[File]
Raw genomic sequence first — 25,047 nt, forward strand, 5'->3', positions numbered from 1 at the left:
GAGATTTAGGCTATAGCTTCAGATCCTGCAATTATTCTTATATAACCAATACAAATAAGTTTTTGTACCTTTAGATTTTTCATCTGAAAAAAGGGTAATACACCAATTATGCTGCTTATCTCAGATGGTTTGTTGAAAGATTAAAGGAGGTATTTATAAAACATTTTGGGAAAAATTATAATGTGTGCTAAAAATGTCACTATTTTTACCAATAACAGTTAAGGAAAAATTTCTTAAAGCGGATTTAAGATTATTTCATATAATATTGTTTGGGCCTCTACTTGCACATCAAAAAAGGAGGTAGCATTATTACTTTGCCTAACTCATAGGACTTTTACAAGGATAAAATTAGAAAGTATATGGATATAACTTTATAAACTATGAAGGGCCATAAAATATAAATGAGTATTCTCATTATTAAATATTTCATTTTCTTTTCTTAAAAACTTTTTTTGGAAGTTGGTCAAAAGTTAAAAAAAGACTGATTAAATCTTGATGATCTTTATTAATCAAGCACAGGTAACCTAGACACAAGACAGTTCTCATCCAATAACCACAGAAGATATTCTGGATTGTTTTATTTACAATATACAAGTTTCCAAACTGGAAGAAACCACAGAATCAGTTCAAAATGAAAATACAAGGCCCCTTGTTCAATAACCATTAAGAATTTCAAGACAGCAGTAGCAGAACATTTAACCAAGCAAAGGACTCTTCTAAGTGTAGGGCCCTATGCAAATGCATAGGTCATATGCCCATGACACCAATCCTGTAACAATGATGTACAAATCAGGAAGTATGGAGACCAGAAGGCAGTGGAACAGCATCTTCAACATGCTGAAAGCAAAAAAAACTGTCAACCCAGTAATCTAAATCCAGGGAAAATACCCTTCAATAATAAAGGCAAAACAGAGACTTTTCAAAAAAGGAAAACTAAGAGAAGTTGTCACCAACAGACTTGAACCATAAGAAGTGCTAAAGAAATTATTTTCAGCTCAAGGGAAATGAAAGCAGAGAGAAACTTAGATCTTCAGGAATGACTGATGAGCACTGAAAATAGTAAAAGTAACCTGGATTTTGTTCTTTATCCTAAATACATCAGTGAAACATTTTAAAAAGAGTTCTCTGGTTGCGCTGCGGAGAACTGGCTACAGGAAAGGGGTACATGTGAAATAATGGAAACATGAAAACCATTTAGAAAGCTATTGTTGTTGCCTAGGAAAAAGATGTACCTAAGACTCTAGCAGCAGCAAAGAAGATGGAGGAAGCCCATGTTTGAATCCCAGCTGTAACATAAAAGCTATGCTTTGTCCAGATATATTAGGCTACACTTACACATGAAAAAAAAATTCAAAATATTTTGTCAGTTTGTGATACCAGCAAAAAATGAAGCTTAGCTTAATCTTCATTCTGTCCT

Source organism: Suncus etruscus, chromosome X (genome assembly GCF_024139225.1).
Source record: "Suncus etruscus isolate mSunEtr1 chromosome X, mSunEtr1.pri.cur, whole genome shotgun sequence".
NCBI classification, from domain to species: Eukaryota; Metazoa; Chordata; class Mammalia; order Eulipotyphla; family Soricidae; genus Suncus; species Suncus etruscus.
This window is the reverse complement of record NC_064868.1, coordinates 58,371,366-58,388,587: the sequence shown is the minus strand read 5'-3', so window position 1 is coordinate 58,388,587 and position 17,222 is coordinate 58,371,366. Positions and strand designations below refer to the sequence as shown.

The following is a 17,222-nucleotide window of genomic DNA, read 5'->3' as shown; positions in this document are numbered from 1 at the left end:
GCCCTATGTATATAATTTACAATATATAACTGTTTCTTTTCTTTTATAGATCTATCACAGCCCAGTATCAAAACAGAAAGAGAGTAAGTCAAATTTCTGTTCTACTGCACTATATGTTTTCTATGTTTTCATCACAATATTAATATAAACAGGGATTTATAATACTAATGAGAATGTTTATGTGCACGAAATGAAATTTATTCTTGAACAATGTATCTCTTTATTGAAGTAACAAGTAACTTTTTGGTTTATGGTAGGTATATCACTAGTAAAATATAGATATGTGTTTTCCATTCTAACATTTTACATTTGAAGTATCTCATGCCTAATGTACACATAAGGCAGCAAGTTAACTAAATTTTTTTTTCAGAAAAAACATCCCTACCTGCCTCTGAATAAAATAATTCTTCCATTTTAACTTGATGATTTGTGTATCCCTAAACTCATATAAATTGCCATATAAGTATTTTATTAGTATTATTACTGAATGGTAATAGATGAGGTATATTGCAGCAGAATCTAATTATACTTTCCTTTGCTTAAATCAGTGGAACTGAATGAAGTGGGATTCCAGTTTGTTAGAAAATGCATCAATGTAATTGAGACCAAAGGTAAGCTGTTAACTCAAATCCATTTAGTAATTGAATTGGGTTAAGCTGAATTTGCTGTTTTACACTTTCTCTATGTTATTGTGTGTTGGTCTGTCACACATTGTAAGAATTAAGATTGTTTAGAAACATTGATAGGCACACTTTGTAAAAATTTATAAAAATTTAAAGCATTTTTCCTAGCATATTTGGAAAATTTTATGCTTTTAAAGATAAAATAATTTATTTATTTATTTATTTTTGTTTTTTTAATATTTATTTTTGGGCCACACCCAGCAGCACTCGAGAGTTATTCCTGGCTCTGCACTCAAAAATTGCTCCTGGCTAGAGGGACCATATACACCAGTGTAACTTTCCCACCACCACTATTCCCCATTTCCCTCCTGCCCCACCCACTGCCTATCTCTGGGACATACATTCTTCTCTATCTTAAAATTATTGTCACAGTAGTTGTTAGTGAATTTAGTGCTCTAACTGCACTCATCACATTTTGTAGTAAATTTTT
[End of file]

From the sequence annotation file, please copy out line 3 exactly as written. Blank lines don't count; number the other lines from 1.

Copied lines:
Source organism: Suncus etruscus, chromosome X (genome assembly GCF_024139225.1).